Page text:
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Socialising 'can reduce women's dementia risk'

Socialising 'can reduce women's dementia risk'
5th June 2008

Socialising with friends and family can help older women keep their brains sharp and may even ward off dementia, it has emerged.

Research conducted at the Southern California Permanente Medical Group suggests that people's social network can have an effect on their likelihood of developing Alzheimer's disease.

During the study, lead researcher Valerie Crooks interviewed dementia-free individuals and then conducted follow-up chats one and four years later.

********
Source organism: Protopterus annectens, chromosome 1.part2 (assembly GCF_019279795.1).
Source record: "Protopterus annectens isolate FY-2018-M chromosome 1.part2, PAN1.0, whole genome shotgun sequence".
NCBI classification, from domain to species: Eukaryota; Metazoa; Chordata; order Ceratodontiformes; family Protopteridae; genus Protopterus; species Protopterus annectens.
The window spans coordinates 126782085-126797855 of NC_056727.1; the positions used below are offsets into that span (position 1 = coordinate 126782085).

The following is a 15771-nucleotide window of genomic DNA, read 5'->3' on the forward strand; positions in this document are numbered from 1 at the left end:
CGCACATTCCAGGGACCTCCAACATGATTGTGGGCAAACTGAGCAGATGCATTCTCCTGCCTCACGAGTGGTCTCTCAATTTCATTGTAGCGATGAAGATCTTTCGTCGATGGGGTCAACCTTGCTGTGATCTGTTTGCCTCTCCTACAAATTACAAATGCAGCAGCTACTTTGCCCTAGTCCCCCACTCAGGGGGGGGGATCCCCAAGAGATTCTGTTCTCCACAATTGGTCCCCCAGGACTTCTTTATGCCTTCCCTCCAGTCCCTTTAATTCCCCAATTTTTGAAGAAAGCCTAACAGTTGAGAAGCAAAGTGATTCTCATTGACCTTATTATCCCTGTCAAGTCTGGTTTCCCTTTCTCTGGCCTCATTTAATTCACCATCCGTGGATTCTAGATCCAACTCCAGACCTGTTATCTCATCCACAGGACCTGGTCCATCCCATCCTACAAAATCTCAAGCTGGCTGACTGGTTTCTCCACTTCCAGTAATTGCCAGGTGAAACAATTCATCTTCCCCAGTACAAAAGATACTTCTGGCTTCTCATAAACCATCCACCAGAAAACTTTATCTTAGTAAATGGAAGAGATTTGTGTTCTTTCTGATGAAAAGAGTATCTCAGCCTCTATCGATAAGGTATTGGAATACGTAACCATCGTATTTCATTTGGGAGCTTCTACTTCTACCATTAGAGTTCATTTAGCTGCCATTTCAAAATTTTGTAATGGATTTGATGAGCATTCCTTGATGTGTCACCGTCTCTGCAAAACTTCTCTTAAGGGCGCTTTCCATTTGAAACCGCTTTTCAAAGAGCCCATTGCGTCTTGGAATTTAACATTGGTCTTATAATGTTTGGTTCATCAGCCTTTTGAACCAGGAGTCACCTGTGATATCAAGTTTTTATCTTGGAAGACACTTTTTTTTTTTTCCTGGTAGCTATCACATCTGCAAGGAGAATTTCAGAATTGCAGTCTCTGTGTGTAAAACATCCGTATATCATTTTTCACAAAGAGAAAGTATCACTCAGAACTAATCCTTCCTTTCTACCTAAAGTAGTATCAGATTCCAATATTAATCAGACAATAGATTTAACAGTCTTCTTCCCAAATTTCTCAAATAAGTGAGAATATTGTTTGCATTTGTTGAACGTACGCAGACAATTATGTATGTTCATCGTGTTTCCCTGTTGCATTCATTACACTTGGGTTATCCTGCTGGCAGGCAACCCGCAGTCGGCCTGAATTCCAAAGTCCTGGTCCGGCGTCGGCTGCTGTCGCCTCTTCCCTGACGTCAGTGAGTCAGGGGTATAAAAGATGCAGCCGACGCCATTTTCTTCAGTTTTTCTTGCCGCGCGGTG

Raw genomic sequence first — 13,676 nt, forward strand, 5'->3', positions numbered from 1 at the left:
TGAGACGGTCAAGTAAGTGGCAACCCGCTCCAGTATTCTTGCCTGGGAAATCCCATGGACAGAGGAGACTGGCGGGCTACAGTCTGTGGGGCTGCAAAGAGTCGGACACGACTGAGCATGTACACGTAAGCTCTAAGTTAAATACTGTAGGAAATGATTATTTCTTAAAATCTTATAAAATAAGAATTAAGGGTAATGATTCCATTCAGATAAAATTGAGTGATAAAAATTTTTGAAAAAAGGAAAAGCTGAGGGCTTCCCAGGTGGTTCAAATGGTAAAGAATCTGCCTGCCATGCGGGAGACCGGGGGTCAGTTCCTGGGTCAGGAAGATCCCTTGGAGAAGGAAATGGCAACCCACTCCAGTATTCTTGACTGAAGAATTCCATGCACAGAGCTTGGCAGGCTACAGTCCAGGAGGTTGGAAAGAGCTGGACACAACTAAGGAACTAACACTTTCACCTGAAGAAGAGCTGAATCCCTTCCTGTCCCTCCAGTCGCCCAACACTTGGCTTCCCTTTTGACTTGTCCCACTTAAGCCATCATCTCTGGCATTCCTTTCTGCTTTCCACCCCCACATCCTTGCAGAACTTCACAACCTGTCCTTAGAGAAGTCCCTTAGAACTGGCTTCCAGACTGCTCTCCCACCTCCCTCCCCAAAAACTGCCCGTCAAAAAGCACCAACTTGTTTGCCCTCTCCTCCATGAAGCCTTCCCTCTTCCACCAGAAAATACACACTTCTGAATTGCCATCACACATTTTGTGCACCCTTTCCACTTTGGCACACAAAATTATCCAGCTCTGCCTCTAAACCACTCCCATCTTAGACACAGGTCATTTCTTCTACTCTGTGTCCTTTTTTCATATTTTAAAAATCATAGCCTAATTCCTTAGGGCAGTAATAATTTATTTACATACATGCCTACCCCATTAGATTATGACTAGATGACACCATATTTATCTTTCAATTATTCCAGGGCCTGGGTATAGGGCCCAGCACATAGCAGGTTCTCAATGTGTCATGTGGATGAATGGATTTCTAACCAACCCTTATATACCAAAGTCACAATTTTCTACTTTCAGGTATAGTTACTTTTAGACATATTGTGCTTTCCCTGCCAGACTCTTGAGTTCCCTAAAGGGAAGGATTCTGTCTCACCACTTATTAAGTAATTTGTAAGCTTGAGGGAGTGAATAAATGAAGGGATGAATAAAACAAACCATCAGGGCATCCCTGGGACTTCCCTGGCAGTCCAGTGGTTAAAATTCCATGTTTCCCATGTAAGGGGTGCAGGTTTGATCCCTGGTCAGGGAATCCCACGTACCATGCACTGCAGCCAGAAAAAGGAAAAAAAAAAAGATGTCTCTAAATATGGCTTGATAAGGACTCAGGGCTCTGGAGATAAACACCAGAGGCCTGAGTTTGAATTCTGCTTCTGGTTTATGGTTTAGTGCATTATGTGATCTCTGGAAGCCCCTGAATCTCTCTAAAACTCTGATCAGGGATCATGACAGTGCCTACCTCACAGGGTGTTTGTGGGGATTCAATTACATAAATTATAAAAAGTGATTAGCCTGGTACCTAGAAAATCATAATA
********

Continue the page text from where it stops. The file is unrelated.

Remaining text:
The team then ranked each woman's social network based on how many friends and family members they have regular contact with and how many people they feel they can confide in.

Of the 456 participants who were deemed to have a low score, 80 per cent went on to develop some form of dementia, compared with ten per cent of those considered to have a high score.

Commenting on the study, Ms Crooks said: "Our findings indicate that it's important to think about ways to try to reduce the amount of isolation people have even those with families."

She added that it is important to create social groups for individuals who are isolated due to lack of family.

A study conducted at the Harvard School of Public Health asserted that an active social life can delay the onset of memory loss.